Collected Works of Abraham Lincoln. Volume 1.
Lincoln, Abraham, 1809-1865.
January 19, 1848

The Committee on Post Offices and Post Roads, to whom was refered the petition of Messrs Saltmarsh & Fuller, report:

That, as proved to their satisfaction, the mail routes from Milledgeville to Athens, and from Warrenton to Decatur, in the StatePage  443 of Georgia, (numbered 2366 and 2380) were let to Reeside & Avery, at $1300 per annum for the former and $1500 for the latter, for the term of four years to commence on the 1st day of January 1835. That previous to the time for commencing the service, Re[e]side sold his interest therein to Avery. [2] That on the 11th. of May 1835, Avery sold the whole to these petitioners, Saltmarsh & Fuller, to take effect from the beginning---Jany. 1- 1835. That at this time, the Assistant Post master General, being called on for that purpose, consented to the transfer of the contracts from Re[e]side & Avery to these petitioners, and promised, to have proper entries of the transfer made on the books of the Department, which, however, was neglected to be done. That the petitioners, supposing all was right, in good faith commenced the transportation of the mail on these routes, and, after difficulty arose, still trusting that all would be made right, continued the service till Decr. 1-1837. That they performed the service to the entire satisfaction of the Department, and have never been paid any thing for it, except. [3] That the difficulty occurred as follows: Mr. Barry [4] was Post master General at the times of making the contracts and the attempted transfer of them. Mr. Kendall [5] succeeded Mr. Barry, and finding Reeside apparently in debt to the Department, and these contracts still standing in the names of Reeside & Avery, refused to pay for the service under them, otherwise than by credits to Re[e]side; afterwards, however, he divided the compensation, still crediting one half to Reeside, and directing the other to be paid to the order of Avery, who, disclaimed all right to it. After discontinuing the service, these petitioners, supposing they might have legal redress against Avery, brought suit against him, in New-Orleans; in which suit they failed, on the ground that Avery had complied with his contract, having done so much towards the transfer, as they had accepted, and been satisfied with. Still later, the Department sued Reeside on his supposed indebtedness, and by a verdict of the jury it was determined, that the Department was indebted to him, in a sum much beyond all the credits given him on the account above stated. Under these circumstances [the] committee consider the petitioners clearly entitled to relief; and they report a bill accordingly; lest, however, there should be some mistake as to the amount which they have already received, we so frame it as that, by adjustment at the Department they may be paid so much as remains unpaid for service actually perf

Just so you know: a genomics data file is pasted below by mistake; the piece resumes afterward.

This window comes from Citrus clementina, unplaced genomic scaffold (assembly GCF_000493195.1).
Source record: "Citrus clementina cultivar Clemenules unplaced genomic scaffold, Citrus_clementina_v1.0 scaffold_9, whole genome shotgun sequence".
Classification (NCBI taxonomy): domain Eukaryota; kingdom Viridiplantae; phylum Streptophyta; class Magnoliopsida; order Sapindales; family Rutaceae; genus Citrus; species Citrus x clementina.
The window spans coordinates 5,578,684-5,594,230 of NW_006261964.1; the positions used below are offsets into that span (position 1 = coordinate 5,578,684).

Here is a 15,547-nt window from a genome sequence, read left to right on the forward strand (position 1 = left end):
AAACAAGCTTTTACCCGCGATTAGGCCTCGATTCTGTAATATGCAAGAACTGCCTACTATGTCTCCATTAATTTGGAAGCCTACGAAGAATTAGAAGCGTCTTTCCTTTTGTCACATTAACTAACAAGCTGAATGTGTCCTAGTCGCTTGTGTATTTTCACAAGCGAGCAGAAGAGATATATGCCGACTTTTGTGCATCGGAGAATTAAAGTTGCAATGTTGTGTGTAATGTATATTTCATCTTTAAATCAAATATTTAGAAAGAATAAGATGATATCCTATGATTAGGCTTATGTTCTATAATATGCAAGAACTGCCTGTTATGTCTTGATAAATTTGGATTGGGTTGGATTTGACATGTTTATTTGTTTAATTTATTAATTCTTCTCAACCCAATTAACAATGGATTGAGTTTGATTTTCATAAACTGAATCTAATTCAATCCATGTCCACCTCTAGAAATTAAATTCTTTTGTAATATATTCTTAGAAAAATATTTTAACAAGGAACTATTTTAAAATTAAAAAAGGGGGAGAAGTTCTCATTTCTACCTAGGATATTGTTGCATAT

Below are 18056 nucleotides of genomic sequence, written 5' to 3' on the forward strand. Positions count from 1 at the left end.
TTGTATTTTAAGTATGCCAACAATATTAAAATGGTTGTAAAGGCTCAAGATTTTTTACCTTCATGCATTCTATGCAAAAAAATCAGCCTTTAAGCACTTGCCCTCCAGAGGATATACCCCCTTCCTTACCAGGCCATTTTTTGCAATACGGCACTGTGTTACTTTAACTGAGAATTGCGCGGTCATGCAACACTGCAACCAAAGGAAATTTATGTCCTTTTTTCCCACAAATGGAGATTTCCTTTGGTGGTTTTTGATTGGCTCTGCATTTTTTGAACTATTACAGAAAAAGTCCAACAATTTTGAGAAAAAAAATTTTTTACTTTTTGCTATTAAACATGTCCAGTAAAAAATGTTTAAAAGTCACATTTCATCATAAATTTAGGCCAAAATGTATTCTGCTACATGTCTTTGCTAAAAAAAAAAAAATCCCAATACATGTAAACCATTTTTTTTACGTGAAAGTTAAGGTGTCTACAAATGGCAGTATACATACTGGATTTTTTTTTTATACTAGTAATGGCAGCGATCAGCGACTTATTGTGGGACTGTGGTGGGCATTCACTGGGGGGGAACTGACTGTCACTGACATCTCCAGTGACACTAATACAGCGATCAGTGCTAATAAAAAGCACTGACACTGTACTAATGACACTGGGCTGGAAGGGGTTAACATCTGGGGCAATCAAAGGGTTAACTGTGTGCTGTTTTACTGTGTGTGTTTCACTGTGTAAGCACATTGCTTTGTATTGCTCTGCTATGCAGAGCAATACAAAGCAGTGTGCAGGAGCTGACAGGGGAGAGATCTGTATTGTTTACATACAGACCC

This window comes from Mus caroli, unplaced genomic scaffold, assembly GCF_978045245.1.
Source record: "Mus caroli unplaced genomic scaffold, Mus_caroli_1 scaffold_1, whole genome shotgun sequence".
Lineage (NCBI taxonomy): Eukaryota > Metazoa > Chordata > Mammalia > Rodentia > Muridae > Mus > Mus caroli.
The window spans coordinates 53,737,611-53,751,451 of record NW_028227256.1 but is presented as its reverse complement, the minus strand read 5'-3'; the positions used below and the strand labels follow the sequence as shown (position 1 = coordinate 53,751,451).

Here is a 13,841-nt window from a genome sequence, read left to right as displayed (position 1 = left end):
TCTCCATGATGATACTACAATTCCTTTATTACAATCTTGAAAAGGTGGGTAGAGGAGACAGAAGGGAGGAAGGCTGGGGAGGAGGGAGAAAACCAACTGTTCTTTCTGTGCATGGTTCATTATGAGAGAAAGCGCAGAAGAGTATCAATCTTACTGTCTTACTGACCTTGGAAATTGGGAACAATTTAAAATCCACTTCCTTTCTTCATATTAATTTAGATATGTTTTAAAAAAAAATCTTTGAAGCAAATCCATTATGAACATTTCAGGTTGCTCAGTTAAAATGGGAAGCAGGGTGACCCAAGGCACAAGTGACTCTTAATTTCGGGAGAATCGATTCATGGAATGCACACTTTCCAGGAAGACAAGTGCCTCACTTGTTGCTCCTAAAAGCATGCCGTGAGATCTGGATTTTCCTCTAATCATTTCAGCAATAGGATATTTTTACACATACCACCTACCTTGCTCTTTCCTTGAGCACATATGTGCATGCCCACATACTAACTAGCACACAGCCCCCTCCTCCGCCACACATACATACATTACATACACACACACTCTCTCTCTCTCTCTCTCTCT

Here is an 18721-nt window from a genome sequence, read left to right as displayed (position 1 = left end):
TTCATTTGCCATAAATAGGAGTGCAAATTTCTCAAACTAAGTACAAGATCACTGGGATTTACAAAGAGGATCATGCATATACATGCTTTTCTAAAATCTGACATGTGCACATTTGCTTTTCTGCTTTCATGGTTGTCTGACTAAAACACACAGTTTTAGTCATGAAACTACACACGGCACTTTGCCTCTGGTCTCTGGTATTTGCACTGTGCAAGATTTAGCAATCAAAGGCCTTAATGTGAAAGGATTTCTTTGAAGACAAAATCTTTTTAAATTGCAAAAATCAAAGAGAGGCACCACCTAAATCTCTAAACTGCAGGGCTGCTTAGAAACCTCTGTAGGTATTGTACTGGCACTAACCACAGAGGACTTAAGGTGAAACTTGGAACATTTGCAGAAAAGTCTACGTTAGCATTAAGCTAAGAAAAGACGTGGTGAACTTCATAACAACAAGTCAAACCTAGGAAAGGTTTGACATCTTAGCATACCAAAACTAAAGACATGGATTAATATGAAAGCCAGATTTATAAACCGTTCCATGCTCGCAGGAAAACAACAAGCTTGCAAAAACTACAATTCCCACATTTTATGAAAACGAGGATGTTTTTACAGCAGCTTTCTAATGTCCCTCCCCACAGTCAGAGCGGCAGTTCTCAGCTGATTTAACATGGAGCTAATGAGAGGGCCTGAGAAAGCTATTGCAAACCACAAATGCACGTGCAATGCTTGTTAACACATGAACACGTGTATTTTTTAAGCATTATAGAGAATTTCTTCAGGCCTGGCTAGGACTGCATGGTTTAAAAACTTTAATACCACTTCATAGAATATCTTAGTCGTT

Page  44411th. 1835; but the evidence on this point being very vague, they forbear to report in favour of allowing it.